|Matthew Henry's Concise Commentary|
8:26-40 Philip was directed to go to a desert. Sometimes God opens a door of opportunity to his ministers in very unlikely places. We should study to do good to those we come into company with by travelling. We should not be so shy of all strangers as some affect to be. As to those of whom we know nothing else, we know this, that they have souls. It is wisdom for men of business to redeem time for holy duties; to fill up every minute with something which will turn to a good account. In reading the word of God, we should often pause, to inquire of whom and of what the sacred writers spake; but especially our thoughts should be employed about the Redeemer. The Ethiopian was convinced by the teaching of the Holy Spirit, of the exact fulfilment of the Scripture, was made to understand the nature of the Messiah's kingdom and salvation, and desired to be numbered among the disciples of Christ. Those who seek the truth, and employ their time in searching the Scriptures, will be sure to reap advantages. The avowal of the Ethiopian must be understood as expressing simple reliance on Christ for salvation, and unreserved devotion to Him. Let us not be satisfied till we get faith, as the Ethiopian did, by diligent study of the Holy Scriptures, and the teaching of the Spirit of God; let us not be satisfied till we get it fixed as a principle in our hearts. As soon as he was baptized, the Spirit of God took Philip from him, so that he saw him no more; but this tended to confirm his faith. When the inquirer after salvation becomes acquainted with Jesus and his gospel, he will go on his way rejoicing, and will fill up his station in society, and discharge his duties, from other motives, and in another manner than heretofore. Though baptized in the name of the Father, Son, and Holy Ghost, with water, it is not enough without the baptism of the Holy Ghost. Lord, grant this to every one of us; then shall we go on our way rejoicing.
Verse 34. - Other for other man, A.V. The eunuch's intelligent question gave Philip exactly the opening he required for preaching to him Jesus, the Messiah of whom all the prophets spake by the Holy Ghost (1 Peter 1:10, 11).
Gill's Exposition of the Entire Bible
And the eunuch answered Philip, and said,.... After he had read the passage out, and Philip had put the question to him, whether he understood it; and after he had taken him up into his chariot to sit with him, and instruct him:
I pray thee, of whom speakest the prophet this? being desirous of knowing who was the subject of this famous prophecy: which to know was very useful and edifying, and was not a matter of mere indifference and speculation, but of great moment and concern. A like way of speaking, in order to know the sense of a passage, is used by the Jews (w): thus upon reading Proverbs 31:2, it is asked,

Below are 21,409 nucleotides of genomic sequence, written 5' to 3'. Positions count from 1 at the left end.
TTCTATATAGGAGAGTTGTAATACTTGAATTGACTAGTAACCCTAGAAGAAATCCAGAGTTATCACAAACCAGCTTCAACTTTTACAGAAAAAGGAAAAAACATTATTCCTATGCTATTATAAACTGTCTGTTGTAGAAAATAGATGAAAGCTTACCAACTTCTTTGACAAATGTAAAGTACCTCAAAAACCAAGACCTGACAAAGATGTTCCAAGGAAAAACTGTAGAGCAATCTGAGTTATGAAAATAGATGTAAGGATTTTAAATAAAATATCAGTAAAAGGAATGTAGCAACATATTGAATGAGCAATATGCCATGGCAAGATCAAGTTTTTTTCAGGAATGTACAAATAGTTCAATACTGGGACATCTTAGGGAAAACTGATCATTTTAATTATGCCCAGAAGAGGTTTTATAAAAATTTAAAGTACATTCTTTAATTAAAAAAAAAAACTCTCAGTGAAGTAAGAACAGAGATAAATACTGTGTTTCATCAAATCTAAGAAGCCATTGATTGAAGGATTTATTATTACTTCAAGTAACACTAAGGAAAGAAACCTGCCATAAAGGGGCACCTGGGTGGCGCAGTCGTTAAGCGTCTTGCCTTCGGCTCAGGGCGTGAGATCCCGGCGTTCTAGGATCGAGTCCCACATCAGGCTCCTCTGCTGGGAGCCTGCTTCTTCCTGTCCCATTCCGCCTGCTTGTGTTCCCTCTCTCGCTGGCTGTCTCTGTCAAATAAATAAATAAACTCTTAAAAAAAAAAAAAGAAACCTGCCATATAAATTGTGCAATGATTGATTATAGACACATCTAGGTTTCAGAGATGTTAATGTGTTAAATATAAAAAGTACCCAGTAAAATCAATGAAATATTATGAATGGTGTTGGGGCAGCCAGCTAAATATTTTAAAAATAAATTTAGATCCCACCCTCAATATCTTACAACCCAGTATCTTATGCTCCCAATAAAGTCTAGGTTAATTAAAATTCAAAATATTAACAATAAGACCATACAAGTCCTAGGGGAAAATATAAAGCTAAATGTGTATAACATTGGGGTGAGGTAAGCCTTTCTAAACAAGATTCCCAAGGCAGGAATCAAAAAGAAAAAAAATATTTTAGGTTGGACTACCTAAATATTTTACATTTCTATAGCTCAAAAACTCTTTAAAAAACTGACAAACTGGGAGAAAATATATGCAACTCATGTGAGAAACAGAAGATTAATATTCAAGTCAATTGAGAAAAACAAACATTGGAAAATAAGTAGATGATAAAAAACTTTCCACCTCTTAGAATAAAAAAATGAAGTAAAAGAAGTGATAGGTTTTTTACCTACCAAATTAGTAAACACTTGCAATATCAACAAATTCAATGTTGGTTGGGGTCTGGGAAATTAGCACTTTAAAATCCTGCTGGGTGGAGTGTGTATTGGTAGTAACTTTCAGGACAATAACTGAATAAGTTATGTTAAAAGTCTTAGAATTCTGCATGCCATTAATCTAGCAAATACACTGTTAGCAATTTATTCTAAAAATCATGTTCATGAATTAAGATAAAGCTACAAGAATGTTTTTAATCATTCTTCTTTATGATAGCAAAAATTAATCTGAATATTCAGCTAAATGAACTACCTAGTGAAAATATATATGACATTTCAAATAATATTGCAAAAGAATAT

"of whom does Solomon say this Scripture? he does not say it but of his father David.''
Does he speak
of himself or of some other man? which is very properly and pertinently put; since there might be some appearance of its application to Isaiah, who suffered under Manasseh; and it might be applied to different persons, as it has been since by the Jews; as to Josiah, Jeremiah in particular, and to the people of Israel in general, though very wrongly: Josiah could never be intended, as one of their noted commentators (x) expounds the paragraph; since it was not the sins of the people that were the cause of his death, but his own, and his vanity in meddling with what he had nothing to do with, and had no real call unto; nor can it be said of him that he did no violence, or that he bore the sins of others, and died for them, and made his soul an offering for sin; nor were his days prolonged; nor did the pleasure of the Lord prosper in his hand: nor is the passage applicable to Jeremiah, as another of their writers (y) would have it; he was not free from sin; nor was he wounded for the sins of his people; nor did he undergo his sufferings with patience; nor had he a large number of disciples; nor was he extolled and exalted, as this person is said to be: much less, as others (z) say, is the whole body of the people of Israel in captivity intended; since one single individual as spoken of throughout the whole; and is manifestly distinguished from the people of Israel, whose sins and sorrows he was to bear, and for whose transgressions he was to be stricken and wounded. In all which they go contrary to their Targum (a), Talmud (b), and other ancient writings (c), which interpret many things in this section or paragraph of the Messiah (d): however, as it might be differently understood, or difficult to be understood, the eunuch very appropriately puts this question.
(w) T. Bab. Beracot, fol. 10. 1.((x) Abarbinel in Isaiah 53.(y) Sandiah Gaon in Aben Ezra in ib. (z) Jarchi, Aben Ezra, & Kimchi in ib. (a) In Isaiah 52.13. and liii. 10. (b) T. Bab. Sanhedrin, fol. 98. 2.((c) Zohar in Exod. fol. 85. 2. Midrash Ruth, fol. 33. 2.((d) See my Book of the Prophecies of the Messiah, p. 161. &c.
Jamieson-Fausset-Brown Bible Commentary
34-38. And the eunuch answered, I pray thee, &c.—The respect with which he here addresses Philip was prompted by his reverence for one whom he perceived to be his superior in divine things; his own worldly position sinking before this.
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